• I M LDS 2 Provo, UT
    July 12, 2011 3:42 p.m.

    From the SL Tribune:

    "Lions at a Guatemalan zoo maimed a missionary from St. George after the man climbed a concrete wall to take photographs of the animals.

    The St. George News, who received email updates from the missionarys family, said Paul Oakey, 20, climbed a concrete wall at the zoo to have a better photograph taken of himself in front of the lion cage."

    "One lion reached through the fence and grabbed Oakeys right leg and a second lion grabbed his left upper arm, The News reported. It was two minutes before Oakey broke free."

  • Ellie Marie Herriman, UT
    July 12, 2011 3:39 p.m.

    Based on the description in his mother's blog, I can sort of picture what happened and understand (though not condone) what he did. There was a cage the lions were in and a wall. It's not like it was "just" the wall between him and the lions. I wonder how many other people have done the exact same thing at that zoo without anything happening to them.

    Prayers to the missionary and his family. My heart aches as I have a 20 year old missionary as well.

  • So. Cal Reader Escondido, CA
    July 12, 2011 3:31 p.m.

    Re: LaMarLaBobLaTomLaFrankLaBill. Get a life, my friend! What media sources are you referring to? According to the "civility" of anoter media outlet, this young man "climbed a concrete wall at the zoo to have a better photograph taken of himself in front of the lion cage."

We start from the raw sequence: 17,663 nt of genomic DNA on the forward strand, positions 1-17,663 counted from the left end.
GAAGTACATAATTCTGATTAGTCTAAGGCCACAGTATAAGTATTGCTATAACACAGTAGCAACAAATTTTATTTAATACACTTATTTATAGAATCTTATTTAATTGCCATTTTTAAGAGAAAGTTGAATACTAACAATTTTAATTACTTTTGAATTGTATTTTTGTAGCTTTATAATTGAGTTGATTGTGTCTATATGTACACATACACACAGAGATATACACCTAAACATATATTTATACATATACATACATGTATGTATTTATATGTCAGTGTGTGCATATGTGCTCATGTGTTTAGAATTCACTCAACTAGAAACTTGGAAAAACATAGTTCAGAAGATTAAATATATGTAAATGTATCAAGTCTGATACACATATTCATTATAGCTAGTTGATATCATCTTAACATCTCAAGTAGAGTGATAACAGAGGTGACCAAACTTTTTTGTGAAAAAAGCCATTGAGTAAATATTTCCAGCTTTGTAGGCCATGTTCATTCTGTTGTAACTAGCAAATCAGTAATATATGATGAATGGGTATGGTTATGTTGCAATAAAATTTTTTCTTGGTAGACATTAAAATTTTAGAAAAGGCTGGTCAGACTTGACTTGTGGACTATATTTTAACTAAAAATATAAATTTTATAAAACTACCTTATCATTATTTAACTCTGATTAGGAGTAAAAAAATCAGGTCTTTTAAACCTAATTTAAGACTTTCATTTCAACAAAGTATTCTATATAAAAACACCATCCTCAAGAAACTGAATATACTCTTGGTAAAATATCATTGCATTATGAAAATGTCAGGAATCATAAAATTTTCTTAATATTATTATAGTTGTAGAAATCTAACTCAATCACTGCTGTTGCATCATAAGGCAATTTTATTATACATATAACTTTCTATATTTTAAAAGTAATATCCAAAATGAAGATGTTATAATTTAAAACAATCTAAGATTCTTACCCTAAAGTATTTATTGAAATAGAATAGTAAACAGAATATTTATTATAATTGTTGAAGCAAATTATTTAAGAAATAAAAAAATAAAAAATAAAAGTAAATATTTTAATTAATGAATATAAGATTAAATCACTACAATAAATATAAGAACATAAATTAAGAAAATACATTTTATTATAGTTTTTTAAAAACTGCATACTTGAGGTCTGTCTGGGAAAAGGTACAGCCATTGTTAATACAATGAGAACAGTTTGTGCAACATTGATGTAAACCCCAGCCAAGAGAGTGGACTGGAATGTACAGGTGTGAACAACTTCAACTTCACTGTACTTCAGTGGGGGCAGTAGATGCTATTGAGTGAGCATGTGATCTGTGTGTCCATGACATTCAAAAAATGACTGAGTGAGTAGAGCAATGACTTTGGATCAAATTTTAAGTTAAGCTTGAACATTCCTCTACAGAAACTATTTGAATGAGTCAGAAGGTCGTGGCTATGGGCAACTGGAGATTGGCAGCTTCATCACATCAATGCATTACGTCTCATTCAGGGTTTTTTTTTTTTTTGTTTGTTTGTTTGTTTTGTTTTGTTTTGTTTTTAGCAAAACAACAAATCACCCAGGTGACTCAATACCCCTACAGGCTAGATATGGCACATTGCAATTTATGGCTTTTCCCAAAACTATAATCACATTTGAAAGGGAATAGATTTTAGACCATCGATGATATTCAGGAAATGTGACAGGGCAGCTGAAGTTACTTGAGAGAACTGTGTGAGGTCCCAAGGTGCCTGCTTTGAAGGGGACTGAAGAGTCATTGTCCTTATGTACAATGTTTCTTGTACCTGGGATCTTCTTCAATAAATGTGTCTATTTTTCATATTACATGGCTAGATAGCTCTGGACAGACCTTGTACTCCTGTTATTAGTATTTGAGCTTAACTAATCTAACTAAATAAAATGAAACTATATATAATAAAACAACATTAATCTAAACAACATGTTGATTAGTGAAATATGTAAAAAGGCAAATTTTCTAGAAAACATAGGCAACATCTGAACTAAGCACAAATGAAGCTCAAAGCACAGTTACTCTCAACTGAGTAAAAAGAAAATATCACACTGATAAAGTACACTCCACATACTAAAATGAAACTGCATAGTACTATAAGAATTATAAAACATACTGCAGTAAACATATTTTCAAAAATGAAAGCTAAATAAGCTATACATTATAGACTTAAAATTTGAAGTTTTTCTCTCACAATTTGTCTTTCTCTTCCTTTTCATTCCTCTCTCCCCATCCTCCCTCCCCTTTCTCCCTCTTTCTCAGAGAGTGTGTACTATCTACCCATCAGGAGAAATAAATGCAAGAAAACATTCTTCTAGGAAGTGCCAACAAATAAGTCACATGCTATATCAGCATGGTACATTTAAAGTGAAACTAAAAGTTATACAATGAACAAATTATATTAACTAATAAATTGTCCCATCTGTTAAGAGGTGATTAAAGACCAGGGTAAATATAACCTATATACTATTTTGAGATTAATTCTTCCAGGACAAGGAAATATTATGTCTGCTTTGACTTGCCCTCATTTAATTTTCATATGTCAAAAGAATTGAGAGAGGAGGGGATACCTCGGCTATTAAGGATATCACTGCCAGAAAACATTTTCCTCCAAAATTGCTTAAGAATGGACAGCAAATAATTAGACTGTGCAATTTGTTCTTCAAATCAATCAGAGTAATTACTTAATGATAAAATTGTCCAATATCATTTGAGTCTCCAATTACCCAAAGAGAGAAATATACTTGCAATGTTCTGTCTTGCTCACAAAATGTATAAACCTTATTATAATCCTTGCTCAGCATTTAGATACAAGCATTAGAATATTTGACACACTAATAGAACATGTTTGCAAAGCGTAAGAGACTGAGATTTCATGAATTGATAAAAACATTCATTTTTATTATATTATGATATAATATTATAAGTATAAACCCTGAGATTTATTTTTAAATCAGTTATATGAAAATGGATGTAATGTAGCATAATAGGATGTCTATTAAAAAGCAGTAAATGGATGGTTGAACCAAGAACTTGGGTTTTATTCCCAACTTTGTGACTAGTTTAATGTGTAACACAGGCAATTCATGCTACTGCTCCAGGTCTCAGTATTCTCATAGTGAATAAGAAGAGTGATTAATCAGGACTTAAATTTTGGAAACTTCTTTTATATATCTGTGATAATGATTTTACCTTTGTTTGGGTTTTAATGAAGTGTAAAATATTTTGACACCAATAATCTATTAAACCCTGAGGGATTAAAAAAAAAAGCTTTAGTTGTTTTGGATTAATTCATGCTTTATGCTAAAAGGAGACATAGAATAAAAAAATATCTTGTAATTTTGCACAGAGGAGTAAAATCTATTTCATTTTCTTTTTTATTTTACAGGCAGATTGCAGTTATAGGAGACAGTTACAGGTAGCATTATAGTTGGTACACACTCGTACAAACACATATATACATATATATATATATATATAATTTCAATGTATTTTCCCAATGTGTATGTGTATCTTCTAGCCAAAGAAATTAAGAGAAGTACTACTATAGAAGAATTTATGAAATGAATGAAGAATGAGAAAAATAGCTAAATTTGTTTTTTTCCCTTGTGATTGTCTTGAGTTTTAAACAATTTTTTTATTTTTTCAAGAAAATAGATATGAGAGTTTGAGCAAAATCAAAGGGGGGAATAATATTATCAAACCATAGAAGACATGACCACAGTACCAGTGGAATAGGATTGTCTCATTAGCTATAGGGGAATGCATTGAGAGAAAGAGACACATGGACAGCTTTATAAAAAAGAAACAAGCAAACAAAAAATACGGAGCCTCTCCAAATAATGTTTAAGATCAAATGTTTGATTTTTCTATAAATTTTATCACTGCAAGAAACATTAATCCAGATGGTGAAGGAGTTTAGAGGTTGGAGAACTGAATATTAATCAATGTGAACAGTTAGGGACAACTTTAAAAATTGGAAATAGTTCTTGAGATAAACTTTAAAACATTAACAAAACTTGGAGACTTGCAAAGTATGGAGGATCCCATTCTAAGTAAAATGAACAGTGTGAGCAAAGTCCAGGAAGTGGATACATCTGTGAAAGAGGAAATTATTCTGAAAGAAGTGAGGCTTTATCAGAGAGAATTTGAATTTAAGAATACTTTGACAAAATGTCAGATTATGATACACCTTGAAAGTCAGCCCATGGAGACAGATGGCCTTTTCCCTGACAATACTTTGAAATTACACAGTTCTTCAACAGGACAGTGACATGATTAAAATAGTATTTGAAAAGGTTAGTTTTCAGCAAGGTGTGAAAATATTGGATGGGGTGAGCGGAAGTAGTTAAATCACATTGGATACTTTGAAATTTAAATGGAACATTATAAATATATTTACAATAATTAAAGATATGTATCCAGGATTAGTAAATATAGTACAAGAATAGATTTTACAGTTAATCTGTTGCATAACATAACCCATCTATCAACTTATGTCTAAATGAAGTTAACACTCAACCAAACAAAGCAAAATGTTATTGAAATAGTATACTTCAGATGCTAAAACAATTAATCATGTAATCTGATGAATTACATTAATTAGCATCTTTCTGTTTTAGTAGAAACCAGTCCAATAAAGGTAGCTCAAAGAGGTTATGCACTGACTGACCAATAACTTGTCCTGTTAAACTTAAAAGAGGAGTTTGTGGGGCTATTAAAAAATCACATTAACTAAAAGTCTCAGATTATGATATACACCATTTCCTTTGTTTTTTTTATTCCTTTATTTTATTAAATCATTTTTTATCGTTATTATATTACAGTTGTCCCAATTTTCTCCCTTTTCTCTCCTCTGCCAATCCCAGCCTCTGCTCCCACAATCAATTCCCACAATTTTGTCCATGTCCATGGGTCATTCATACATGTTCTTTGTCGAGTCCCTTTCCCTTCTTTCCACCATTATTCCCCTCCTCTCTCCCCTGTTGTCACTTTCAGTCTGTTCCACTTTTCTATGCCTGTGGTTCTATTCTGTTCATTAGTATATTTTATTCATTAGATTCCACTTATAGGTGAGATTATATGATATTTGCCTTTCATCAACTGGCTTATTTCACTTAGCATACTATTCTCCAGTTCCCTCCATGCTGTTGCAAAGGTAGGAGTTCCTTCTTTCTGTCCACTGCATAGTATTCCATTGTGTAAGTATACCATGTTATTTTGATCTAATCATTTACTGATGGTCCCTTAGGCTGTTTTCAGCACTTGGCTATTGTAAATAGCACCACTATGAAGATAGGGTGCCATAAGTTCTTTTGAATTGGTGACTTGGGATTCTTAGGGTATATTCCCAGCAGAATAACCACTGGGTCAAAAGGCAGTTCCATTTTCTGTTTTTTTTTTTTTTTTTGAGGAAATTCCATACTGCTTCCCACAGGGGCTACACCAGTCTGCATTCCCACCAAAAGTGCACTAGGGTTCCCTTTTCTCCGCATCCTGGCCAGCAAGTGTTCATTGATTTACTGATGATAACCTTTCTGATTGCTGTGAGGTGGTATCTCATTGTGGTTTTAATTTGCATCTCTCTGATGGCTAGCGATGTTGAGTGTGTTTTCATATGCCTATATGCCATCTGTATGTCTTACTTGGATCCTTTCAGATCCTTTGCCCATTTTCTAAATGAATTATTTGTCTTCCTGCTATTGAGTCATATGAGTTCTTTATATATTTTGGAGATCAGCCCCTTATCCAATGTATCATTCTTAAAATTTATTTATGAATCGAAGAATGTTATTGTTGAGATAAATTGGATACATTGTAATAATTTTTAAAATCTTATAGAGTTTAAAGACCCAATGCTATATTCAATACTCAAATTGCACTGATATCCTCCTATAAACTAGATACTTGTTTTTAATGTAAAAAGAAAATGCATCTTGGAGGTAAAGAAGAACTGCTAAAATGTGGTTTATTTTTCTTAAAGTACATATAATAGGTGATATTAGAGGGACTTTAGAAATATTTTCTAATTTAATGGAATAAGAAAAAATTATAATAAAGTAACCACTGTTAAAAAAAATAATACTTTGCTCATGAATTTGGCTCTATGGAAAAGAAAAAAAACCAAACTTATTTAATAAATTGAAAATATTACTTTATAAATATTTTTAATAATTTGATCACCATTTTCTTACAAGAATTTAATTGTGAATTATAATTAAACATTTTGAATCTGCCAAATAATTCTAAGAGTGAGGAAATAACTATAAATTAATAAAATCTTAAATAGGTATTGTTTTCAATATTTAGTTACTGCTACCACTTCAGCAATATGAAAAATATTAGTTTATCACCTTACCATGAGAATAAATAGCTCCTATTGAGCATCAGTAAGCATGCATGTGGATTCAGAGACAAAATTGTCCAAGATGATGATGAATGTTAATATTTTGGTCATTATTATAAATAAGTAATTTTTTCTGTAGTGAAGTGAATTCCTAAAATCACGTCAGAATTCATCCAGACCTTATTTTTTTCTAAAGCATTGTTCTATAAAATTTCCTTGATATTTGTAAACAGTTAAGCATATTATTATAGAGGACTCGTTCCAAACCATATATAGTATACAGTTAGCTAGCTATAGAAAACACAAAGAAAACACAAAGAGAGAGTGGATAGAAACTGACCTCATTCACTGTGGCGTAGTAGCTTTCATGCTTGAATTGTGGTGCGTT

Regardless, I certainly hope and pray for a full recovery of this young man and his family.

  • Herbal Tea Partier Kearns, UT
    July 12, 2011 3:30 p.m.

    That's really terrible. LaMar...interesting additional info. If it's true, yikes. Well, these young kids think they're indestructible. Whether it was poor judgement on the missionary's part, or a poorly built zoo confinement by the poor country of Guatemala that has been front page news this week (being helped by the LDS Church, of course), what matters is that this young man will be all right.


  • Lux et Veritas Draper, UT
    July 12, 2011 3:27 p.m.

    He climbed a concrete wall at the zoo to have a better photograph taken of himself in front of the lion cage.

    Hardly "standing too close" as reported by in this article.

  • MoJules Florissant, MO
    July 12, 2011 3:08 p.m.

    I am so sorry to hear about that, I hope that all will go well with him and best to his family also.

  • sky2k1 Saint George, UT
    July 12, 2011 3:06 p.m.

    Get better Paul.

  • LaMarLaBobLaTomLaFrankLaBill Layton, UT
    July 12, 2011 3:06 p.m.

    Media outlets, are reporting that Elder Oakley, climbed over the protective barriers to "get a better picture" of himself with the lions, and was then grabbed by the residents of the enclosure. Hardly "standing too close", but, in keeping with the civility of the DesNews though. Perhaps, he should have understood that rules are there for a reason and not just to make "a bad choice", which had very real consequences.